On Saturday, May 14, more than 150 volunteers will show up to paint and clean up six more homes in the Sunnyside community.
Why do the volunteers show up? Why are individuals choosing to support this activity coordinated by a group called Loving Sunnyside Initiative, which is beginning its third year?
It's not about the numbers - impressive though those are: 29 houses painted in 2 years; more than 75 young people involved in painting and cleaning up those houses; more than 150 adults who came to clean up yards, scrape and repaint houses, and make and deliver snacks and lunches to those workers; and hundreds of dollars each time donated to pay for costs so the residents don't have to.
Numbers are subjective in one sense; some are totally impressed by all those numbers while others just shake their heads and bemoan the fact that there are so many other houses that really need it too, so why bother?
No, it's not about the numbers. It's all about the people. It's about those young people who first signed up to work so they could get the service hours required by their schools or by juvenile courts, but then who came the next time just because they were so unexpectantly uplifted the first time.
It's about the kitchen workers and painters who went home so exhausted at the end of the six hours but yet had to take a drive that evening to see all the fruits of their labor.
It's about the landscaper who stopped to ask at one of the houses what was going on and when he heard, he went around to all those houses and trimmed and mowed the yards that same day, gratis.
But it is mostly about the people who have been the recipients of the love and generosity of those who gave.
It is about the family where the young son took on as his school project cleaning up and repainting his family home only to run out of funds before the project could be completed. When the crew from Loving Sunnyside came to help him paint the house, the young man, his mom and two younger siblings spent the day working right alongside the volunteers.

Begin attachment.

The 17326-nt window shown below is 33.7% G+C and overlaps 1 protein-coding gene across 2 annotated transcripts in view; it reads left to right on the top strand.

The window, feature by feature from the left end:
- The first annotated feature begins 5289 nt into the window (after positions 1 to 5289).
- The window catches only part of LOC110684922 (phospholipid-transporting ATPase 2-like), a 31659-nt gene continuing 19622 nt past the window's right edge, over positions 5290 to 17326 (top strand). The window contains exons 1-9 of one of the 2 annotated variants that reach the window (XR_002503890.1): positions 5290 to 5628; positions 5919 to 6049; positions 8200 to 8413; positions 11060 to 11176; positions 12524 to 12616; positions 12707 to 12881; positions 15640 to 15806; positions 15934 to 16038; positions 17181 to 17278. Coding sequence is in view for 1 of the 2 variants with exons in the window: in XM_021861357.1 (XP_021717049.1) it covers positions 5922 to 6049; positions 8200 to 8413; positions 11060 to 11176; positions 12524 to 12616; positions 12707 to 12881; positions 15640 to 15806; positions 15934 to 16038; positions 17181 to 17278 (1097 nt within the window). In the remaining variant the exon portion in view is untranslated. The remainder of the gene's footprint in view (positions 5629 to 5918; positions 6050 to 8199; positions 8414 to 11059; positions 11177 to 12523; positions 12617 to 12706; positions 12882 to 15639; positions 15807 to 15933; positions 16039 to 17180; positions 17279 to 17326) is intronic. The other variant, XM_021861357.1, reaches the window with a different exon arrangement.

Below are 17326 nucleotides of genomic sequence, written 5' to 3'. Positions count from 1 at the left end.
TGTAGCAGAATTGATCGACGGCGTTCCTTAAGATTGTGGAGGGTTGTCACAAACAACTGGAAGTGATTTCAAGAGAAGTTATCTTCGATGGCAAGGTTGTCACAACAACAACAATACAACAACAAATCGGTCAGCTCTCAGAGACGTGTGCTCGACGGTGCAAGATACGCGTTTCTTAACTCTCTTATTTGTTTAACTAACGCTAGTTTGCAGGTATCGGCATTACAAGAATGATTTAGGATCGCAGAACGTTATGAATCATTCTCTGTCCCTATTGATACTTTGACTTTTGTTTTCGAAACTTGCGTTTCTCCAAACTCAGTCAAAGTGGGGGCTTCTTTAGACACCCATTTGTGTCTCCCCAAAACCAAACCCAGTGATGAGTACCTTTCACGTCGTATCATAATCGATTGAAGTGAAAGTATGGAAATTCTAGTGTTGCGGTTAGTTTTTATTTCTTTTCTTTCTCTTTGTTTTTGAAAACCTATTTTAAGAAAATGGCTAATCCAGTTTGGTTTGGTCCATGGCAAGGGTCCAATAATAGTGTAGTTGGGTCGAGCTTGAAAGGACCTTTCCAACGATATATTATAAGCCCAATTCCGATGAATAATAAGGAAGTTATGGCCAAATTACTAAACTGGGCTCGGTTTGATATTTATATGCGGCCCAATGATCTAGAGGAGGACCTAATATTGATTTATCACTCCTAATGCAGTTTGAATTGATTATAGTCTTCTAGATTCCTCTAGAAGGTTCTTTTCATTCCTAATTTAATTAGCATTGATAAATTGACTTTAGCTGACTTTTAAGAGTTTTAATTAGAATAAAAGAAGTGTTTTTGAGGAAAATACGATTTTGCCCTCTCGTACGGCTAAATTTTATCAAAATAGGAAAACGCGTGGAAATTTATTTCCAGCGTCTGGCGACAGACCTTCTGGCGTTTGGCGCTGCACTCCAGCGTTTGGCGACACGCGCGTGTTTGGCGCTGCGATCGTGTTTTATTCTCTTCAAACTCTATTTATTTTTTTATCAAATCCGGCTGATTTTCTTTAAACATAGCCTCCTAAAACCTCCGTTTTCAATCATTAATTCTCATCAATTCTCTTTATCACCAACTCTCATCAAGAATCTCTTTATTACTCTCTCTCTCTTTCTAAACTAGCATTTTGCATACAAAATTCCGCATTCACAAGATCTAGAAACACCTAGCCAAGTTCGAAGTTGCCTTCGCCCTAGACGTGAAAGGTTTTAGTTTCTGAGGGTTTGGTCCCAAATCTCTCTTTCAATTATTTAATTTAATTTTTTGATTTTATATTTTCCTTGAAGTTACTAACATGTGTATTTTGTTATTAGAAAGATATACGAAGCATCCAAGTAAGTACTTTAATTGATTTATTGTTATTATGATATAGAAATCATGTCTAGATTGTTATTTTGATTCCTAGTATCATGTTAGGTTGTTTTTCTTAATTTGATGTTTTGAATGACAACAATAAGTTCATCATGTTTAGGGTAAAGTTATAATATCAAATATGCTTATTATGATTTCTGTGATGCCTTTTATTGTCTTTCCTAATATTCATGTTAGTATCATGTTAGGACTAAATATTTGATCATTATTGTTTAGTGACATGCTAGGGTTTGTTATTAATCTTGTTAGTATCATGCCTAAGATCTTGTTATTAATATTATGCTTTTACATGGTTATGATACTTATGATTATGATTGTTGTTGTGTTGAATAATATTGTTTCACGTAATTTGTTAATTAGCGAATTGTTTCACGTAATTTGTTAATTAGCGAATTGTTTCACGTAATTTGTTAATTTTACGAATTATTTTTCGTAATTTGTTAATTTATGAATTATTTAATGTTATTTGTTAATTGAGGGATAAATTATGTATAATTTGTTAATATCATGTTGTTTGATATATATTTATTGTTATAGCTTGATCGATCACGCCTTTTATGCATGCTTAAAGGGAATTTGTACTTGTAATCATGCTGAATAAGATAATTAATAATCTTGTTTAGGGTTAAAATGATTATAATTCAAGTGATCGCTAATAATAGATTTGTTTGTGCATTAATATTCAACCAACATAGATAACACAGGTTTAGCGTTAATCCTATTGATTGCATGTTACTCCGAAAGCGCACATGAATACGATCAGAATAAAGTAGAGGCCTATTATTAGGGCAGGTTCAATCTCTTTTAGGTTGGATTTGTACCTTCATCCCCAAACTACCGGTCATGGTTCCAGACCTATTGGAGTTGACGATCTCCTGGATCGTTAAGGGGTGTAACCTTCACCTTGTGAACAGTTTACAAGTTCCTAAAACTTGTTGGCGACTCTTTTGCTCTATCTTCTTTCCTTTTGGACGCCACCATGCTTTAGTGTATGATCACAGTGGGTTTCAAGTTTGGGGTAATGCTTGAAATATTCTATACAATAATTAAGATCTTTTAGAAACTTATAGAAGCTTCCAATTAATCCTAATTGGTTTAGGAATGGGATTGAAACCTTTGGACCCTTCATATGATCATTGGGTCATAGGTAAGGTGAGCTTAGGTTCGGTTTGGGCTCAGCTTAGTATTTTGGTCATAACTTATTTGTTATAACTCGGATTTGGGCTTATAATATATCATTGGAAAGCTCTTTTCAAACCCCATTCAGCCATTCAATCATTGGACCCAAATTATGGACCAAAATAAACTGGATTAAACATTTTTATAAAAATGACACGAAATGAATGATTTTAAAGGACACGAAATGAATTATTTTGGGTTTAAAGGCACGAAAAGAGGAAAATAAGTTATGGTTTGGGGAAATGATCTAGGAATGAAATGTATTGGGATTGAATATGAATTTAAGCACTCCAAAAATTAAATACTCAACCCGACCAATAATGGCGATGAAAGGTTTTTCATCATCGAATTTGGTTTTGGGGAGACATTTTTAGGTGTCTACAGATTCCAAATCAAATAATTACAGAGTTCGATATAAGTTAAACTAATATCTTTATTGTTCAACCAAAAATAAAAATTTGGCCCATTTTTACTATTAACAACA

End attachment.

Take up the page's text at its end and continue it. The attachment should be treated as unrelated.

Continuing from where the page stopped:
It's about the injured Vietnam vet who can now get into and out of his house because of a cleaned up yard, wheelchair ramp and newly painted house.
And it's about Mabel.
Mabel is 99 years young! She was born in Iowa and then, as a small child, moved to Montana. Her father delivered groceries by horse and buggy. But when the Model T's became available to the general public, who could then get their own groceries, Mabel's parents decided to go west.
They loaded up food and other belongings into a covered wagon and "just started out on an unknown journey" with no final destination in mind.
The family of five girls and their parents traveled across the mountains and when they came to the Palouse country of Washington, they "just stopped" and found work.
Eventually Mabel came to Sunnyside to care for one of her sisters who had married and moved here. Mabel recalled years of dust, "bull flies" and mosquitoes. She remembered washing sheets and hanging them outdoors only to have them get dirty again because of those pests.
She remembered dust storms and "rabbits that were so plentiful you couldn't go into town without hitting some."
She remembers having to sell a cow to pay the rent; she remembered working in the cherry packing houses from 7 a.m. to 10 p.m. for 15 cents an hour.
And she proudly showed off her home - a house moved from the Hanford range to make way for the reactors. She now lives there alone, never having been able to have children and with all her siblings deceased.
Mable, and all the homeowners and their families are what the Loving Sunnyside Initiative is all about. It is about human lives touched by the generosity of others. It's about the volunteers who are so blessed by giving that they come back over and over to "do it again," sometimes bringing their grandchildren with them to pass the torch of giving to the next generation.
It is about the tears in Mabel's eyes as she pondered aloud why people she didn't even know would do this for her.
It's about using the gifts and abilities we have been given to help, encourage, and care for others in our town.
It is about community.
Anyone and everyone are invited to be part of these clean up and painting days.
People can be part of the activity by showing up Saturday morning, May 14, at 7 a.m. at Sunnyside Christian High School for breakfast.
At 8 a.m. they will join a team of others to transform one of the six homes to be cleaned up and painted. There will be snacks and lunch and at 2 p.m., participants will be part of that group admiring their contribution to making the community a better place to live.
For additional information about this project call 952-5650.